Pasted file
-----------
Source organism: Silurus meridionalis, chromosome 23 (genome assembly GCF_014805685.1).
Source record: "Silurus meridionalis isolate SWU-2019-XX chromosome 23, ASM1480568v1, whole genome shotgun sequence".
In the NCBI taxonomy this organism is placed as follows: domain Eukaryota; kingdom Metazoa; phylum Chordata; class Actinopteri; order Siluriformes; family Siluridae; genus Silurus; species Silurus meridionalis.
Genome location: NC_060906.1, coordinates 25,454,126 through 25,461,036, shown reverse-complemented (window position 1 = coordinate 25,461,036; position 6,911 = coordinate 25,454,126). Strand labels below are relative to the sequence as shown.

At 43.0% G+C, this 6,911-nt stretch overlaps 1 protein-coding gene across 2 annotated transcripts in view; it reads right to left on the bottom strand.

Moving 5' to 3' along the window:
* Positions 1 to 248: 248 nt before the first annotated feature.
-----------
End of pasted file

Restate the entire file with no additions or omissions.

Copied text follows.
Source organism: Silurus meridionalis, chromosome 23 (genome assembly GCF_014805685.1).
Source record: "Silurus meridionalis isolate SWU-2019-XX chromosome 23, ASM1480568v1, whole genome shotgun sequence".
In the NCBI taxonomy this organism is placed as follows: domain Eukaryota; kingdom Metazoa; phylum Chordata; class Actinopteri; order Siluriformes; family Siluridae; genus Silurus; species Silurus meridionalis.
Genome location: NC_060906.1, coordinates 25,454,126 through 25,461,036, shown reverse-complemented (window position 1 = coordinate 25,461,036; position 6,911 = coordinate 25,454,126). Strand labels below are relative to the sequence as shown.

At 43.0% G+C, this 6,911-nt stretch overlaps 1 protein-coding gene across 2 annotated transcripts in view; it reads right to left on the bottom strand.

Moving 5' to 3' along the window:
* Positions 1 to 248: 248 nt before the first annotated feature.